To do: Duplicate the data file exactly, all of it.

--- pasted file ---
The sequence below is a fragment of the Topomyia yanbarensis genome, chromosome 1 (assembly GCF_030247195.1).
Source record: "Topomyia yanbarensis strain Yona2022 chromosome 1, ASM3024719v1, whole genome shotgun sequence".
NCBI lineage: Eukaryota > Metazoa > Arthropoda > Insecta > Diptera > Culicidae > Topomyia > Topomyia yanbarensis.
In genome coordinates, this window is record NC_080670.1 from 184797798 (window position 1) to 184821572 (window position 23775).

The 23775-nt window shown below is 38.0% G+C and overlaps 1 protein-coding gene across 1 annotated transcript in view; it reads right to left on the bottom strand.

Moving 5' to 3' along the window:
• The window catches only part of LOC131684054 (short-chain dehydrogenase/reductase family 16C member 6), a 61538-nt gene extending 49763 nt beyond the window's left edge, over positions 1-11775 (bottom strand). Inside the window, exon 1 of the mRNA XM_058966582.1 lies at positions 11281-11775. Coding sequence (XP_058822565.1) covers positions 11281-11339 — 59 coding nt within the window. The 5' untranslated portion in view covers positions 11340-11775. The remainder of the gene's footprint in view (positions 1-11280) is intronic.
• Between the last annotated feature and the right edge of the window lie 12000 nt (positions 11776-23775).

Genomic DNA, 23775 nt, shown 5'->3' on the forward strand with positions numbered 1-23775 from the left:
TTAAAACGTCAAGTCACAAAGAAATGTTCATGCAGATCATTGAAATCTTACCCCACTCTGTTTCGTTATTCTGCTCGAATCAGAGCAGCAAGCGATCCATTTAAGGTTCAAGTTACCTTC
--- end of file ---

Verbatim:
The sequence below is a fragment of the Topomyia yanbarensis genome, chromosome 1 (assembly GCF_030247195.1).
Source record: "Topomyia yanbarensis strain Yona2022 chromosome 1, ASM3024719v1, whole genome shotgun sequence".
NCBI lineage: Eukaryota > Metazoa > Arthropoda > Insecta > Diptera > Culicidae > Topomyia > Topomyia yanbarensis.
In genome coordinates, this window is record NC_080670.1 from 184797798 (window position 1) to 184821572 (window position 23775).

The 23775-nt window shown below is 38.0% G+C and overlaps 1 protein-coding gene across 1 annotated transcript in view; it reads right to left on the bottom strand.

Moving 5' to 3' along the window:
• The window catches only part of LOC131684054 (short-chain dehydrogenase/reductase family 16C member 6), a 61538-nt gene extending 49763 nt beyond the window's left edge, over positions 1-11775 (bottom strand). Inside the window, exon 1 of the mRNA XM_058966582.1 lies at positions 11281-11775. Coding sequence (XP_058822565.1) covers positions 11281-11339 — 59 coding nt within the window. The 5' untranslated portion in view covers positions 11340-11775. The remainder of the gene's footprint in view (positions 1-11280) is intronic.
• Between the last annotated feature and the right edge of the window lie 12000 nt (positions 11776-23775).

Genomic DNA, 23775 nt, shown 5'->3' on the forward strand with positions numbered 1-23775 from the left:
TTAAAACGTCAAGTCACAAAGAAATGTTCATGCAGATCATTGAAATCTTACCCCACTCTGTTTCGTTATTCTGCTCGAATCAGAGCAGCAAGCGATCCATTTAAGGTTCAAGTTACCTTC